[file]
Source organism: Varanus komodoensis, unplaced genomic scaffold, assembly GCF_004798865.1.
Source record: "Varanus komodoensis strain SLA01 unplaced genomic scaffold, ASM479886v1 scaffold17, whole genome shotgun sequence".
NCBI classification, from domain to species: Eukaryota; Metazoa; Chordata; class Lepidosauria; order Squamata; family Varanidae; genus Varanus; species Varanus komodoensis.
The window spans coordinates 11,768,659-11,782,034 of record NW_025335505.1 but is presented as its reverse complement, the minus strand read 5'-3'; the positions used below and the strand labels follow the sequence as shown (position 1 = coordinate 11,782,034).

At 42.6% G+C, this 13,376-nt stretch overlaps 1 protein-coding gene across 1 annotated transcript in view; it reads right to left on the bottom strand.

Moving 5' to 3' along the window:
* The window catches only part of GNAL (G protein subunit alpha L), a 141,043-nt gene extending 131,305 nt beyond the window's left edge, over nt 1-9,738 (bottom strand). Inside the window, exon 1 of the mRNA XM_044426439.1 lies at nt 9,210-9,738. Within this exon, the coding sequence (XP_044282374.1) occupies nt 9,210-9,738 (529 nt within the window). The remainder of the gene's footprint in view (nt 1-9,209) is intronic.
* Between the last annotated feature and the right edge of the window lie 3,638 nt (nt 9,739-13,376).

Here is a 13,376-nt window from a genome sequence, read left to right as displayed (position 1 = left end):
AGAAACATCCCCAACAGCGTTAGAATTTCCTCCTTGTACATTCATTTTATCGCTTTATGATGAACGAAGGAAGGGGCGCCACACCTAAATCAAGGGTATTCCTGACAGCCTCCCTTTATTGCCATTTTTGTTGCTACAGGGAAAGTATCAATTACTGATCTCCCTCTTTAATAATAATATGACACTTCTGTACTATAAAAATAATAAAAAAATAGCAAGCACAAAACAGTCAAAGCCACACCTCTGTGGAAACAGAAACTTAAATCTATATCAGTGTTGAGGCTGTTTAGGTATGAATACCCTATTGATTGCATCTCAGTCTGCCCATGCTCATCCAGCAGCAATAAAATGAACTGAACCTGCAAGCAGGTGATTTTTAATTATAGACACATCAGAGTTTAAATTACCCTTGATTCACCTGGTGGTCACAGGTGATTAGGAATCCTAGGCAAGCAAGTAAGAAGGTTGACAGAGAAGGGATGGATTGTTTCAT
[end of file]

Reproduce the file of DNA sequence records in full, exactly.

Source organism: Varanus komodoensis, unplaced genomic scaffold, assembly GCF_004798865.1.
Source record: "Varanus komodoensis strain SLA01 unplaced genomic scaffold, ASM479886v1 scaffold17, whole genome shotgun sequence".
NCBI classification, from domain to species: Eukaryota; Metazoa; Chordata; class Lepidosauria; order Squamata; family Varanidae; genus Varanus; species Varanus komodoensis.
The window spans coordinates 11,768,659-11,782,034 of record NW_025335505.1 but is presented as its reverse complement, the minus strand read 5'-3'; the positions used below and the strand labels follow the sequence as shown (position 1 = coordinate 11,782,034).

At 42.6% G+C, this 13,376-nt stretch overlaps 1 protein-coding gene across 1 annotated transcript in view; it reads right to left on the bottom strand.

Moving 5' to 3' along the window:
* The window catches only part of GNAL (G protein subunit alpha L), a 141,043-nt gene extending 131,305 nt beyond the window's left edge, over nt 1-9,738 (bottom strand). Inside the window, exon 1 of the mRNA XM_044426439.1 lies at nt 9,210-9,738. Within this exon, the coding sequence (XP_044282374.1) occupies nt 9,210-9,738 (529 nt within the window). The remainder of the gene's footprint in view (nt 1-9,209) is intronic.
* Between the last annotated feature and the right edge of the window lie 3,638 nt (nt 9,739-13,376).

Here is a 13,376-nt window from a genome sequence, read left to right as displayed (position 1 = left end):
AGAAACATCCCCAACAGCGTTAGAATTTCCTCCTTGTACATTCATTTTATCGCTTTATGATGAACGAAGGAAGGGGCGCCACACCTAAATCAAGGGTATTCCTGACAGCCTCCCTTTATTGCCATTTTTGTTGCTACAGGGAAAGTATCAATTACTGATCTCCCTCTTTAATAATAATATGACACTTCTGTACTATAAAAATAATAAAAAAATAGCAAGCACAAAACAGTCAAAGCCACACCTCTGTGGAAACAGAAACTTAAATCTATATCAGTGTTGAGGCTGTTTAGGTATGAATACCCTATTGATTGCATCTCAGTCTGCCCATGCTCATCCAGCAGCAATAAAATGAACTGAACCTGCAAGCAGGTGATTTTTAATTATAGACACATCAGAGTTTAAATTACCCTTGATTCACCTGGTGGTCACAGGTGATTAGGAATCCTAGGCAAGCAAGTAAGAAGGTTGACAGAGAAGGGATGGATTGTTTCAT